2answers
454 views

why are we allowed to use を particle with na-adjectives?

Can someone explain the usage of a na-adjective with the を particle? Like I cannot understand why we can say ほうれん草を嫌いな人もいる, because I'd thought that it had to be a が or の particle instead of an を ? ...
10
votes
4answers
381 views

correctness of い adjective + です

Generally, in all Japanese language classes, the rule you're taught is that です does not follow い adjectives. Instead, い adjectives can act like stative verbs, and as such terminate a sentence by ...
7
votes
3answers
287 views

difference between ~の折に and ~の時に

While studying for JLPT N2 I came across this expression の折に. It appears to be almost identical to の時に. My reference suggests that it's basically the same, but simply less polite. What I find ...
15
votes
7answers
950 views

the different usages of つもり?

Hi all I understand that つもり means "intention" like say 夏休みにはゆっくり休むつもりです。 = I intend to rest during the summer vacation. But what does 分かっているつもりだ。 means? Well if I translate directly, it seems to be ...
7
votes
5answers
515 views

Who scolded whom in Aに怒られる?

I can see that someone got mad or someone made someone else mad. The things that make it difficult are に and the られる form of 怒る. What does this mean? How do you figure out who did what in these types ...
3
votes
1answer
334 views

What are the “slots” in the Japanese agglutinative verb system?

In another question we established that Japanese is an agglutinating language (more here), if only in its verb system. Since it is not traditional in Japanese grammar or teaching to go into this ...
9
votes
2answers
358 views

Confusion about “Seemingly not ~”

So there are several ways to express something is "seemingly not ~": 1)  ~なさそう 2)  ~そうにない 3)  ~そうもない 4)  ~そうにもない (is this one even real?) I was always taught ~なさそう in ...
2
votes
2answers
250 views

What's the difference between the に祈る【にいのる】 and を祈る【をいのる】 forms?

What's the difference between the に祈る and を祈る forms? Like what's the difference between 1) and 2): 1) うまく行くのに祈ってくださいね。 2) うまく行くのを祈ってくださいね。 == EDIT: What's the difference between the ように祈る and ...
9
votes
4answers
275 views

Trouble understanding this apology: 我々が…謝罪

An English website wrote an apology in Japanese after it took down an image of cracked hinomaru (日の丸) — the hinomaru linked to a donation page for the disasters following the March 11 earthquakes. It ...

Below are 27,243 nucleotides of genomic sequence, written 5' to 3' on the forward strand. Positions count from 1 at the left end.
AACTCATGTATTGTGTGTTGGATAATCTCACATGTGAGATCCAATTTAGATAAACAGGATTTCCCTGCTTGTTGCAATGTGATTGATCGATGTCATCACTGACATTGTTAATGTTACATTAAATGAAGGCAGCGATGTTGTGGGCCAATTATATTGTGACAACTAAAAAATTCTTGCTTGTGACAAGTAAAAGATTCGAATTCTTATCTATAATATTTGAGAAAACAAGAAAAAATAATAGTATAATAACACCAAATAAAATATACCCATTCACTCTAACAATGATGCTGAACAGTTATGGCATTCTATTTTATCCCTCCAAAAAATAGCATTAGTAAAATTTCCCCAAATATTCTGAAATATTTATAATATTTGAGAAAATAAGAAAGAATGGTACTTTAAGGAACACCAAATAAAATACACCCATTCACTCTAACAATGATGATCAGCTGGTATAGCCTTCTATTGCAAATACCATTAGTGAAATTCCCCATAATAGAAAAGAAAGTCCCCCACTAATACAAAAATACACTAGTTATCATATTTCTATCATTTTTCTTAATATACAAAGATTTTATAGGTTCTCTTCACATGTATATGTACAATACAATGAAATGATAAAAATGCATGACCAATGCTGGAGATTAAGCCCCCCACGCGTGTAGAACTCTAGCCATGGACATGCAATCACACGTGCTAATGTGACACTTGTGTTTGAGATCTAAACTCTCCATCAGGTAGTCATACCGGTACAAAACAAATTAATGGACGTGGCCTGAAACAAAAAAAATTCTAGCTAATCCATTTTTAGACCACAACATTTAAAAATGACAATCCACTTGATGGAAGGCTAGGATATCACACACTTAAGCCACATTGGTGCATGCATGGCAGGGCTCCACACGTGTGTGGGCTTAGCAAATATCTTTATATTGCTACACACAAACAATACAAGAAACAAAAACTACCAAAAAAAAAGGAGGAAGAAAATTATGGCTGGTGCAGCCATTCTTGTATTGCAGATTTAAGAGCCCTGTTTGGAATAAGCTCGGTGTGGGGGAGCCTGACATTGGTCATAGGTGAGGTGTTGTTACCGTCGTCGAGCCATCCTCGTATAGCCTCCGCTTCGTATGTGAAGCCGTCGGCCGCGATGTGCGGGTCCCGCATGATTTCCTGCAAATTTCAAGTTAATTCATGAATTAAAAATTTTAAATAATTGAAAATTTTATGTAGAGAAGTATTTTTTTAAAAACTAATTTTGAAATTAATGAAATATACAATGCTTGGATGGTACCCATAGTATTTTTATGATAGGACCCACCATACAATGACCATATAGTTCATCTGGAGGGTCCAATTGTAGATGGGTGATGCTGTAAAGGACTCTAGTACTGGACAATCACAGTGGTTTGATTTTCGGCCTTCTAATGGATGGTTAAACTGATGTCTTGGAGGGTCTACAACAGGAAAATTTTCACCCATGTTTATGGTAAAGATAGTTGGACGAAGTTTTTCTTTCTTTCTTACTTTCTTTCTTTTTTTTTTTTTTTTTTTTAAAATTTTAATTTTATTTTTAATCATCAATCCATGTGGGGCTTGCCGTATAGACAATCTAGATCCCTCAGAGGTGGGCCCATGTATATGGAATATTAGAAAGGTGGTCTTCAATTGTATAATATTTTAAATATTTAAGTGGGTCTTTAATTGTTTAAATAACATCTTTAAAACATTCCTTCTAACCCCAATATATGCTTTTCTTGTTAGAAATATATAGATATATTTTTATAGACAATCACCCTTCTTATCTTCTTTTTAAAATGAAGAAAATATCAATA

7
votes
2answers
364 views

how do we tell if ばかり means “about” or “only” ?

If ばかり could mean approximately; about; and could also mean only; merely; nothing but;, then how should we know if this sentence 5000円ばかりもっている。 means: 1) I have about 5000 yen. or 2) I have only ...
15
votes
2answers
742 views

The reason for using 何も+negative, but 何でも+positive

In one of the Japanese classes I attended, I've been taught that while we use 「何も出来ない」to say "He cannot do anything", to say "He can do anything" we use 「何でも出来る」 instead of 「何も出来る」. Why is there a ...
11
votes
2answers
402 views

Difference and nuance between することはない and する必要はない/する可能性はない

I understand the grammar point "Verb (Dictionary Form) + ことはない" can mean either "There is no need" or "There is no possibility" depending on context. However, what are the differences? Are there any ...
7
votes
2answers
1k views

Is there a study available on the similarities between Japanese and Turkish grammars?

No I'm not claiming the Altaic hypothesis so try not to bring that up in answers. Still there are grammatical similarities between Japanese and Turkish such as agglutination and use of postpositions ...
16
votes
4answers
827 views

Are there cases when two or more particles will occur next to each other without intervening lexical words?

Most particles seem to be postpositions but I'm sure I've seen say a noun followed by a location particle followed by "wa" or "ga" or possibly "wo" but when I've tried to use it I've only confused my ...
11
votes
2answers
299 views

Can we optionally include (or exclude) an を particle in between the noun of the する-verb and the する itself?

When we have a する verb (e.g. 支度する、案内する、心配する), is it true that we could optionally insert an を particle in between the noun and the する? Because in the example sentences here and here, we can see this ...
13
votes
2answers
1k views

How does ほど work in the 〜すれば〜するほど construction?

I understand that 〜すれば〜するほど is used to mean "the more you do ~ the more ~". However, I don't see how this meaning is derived from this sentence pattern. I assume the ば is from the conditional form ...
7
votes
3answers
192 views